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Code of Conduct violations handling process

I think more guidance for the teams involved would be helpful.  The
Debconf and Debian CoC statements are too difficult to amend.  The DC
and Debian teams should develop a process document which those
responsible would use to guide their actions.

That document should:

 * Give some examples of behaviours with in each case the appropriate
   response.  This will greatly assist the decisionmaking team.

 * Say who is responsible for dealing with complaints about bad
   behaviour occurring at (or associated with) Debian conferences and

   It seems to me that a conference raises different issues to the
   mostly online interactions in the rest of the project.  The nature
   of violations is likely to be different; the evidential basis is
   going to be different; and the required timescale for a response is
   much shorter.

   ISTM therefore that CoC complaints about behaviour at (or
   associated with) a Debian event such as a conference should be
   dealt with by the conference team (or a subteam of the conference

 * Say what should be done with complaints which are initially made to
   someone else.  (Answer: they should - with the complainant's
   consent - be passed directly to those responsible for investigating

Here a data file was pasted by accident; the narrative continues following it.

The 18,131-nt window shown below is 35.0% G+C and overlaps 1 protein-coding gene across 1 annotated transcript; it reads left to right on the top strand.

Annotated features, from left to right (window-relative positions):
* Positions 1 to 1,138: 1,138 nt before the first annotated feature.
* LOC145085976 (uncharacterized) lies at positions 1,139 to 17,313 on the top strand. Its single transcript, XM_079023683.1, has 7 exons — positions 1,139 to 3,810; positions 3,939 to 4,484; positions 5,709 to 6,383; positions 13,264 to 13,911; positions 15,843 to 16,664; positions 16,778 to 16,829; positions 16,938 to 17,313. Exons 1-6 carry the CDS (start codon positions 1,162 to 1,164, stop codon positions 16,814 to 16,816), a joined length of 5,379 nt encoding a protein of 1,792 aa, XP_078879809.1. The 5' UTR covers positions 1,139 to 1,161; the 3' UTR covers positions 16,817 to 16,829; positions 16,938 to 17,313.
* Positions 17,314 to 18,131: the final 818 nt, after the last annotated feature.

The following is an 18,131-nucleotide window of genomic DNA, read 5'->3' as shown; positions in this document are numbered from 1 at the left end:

and adjudicating the complaint.)

 * State that decisions on the appropriate response to a violation
   should be made without involvement of the DPL or the press team,
   and should be without fear or favour (whether towards complainant
   or accused).

 * Outline our approach to violations by guest speakers, or other
   parties who attend the conference (or associated events) only
   briefly, where it is not possible to eject the violator (nor to
   threaten to, in order to extract an apology and promise of better

 * Outline whether and when any public statements will be made, and
   the rules for data sharing with other events.

I'm sure that we can borrow some wording from other organisations.  I
would suggest investigating SF conventions, and social justice
organisations and feminist sources, to see what they have to offer.
The software world is still lagging on this somewhat.


Ian Jackson                  personal email: <ijackson@chiark.greenend.org.uk>
These opinions are my own.        http://www.chiark.greenend.org.uk/~ijackson/
PGP2 key 1024R/0x23f5addb,     fingerprint 5906F687 BD03ACAD 0D8E602E FCF37657

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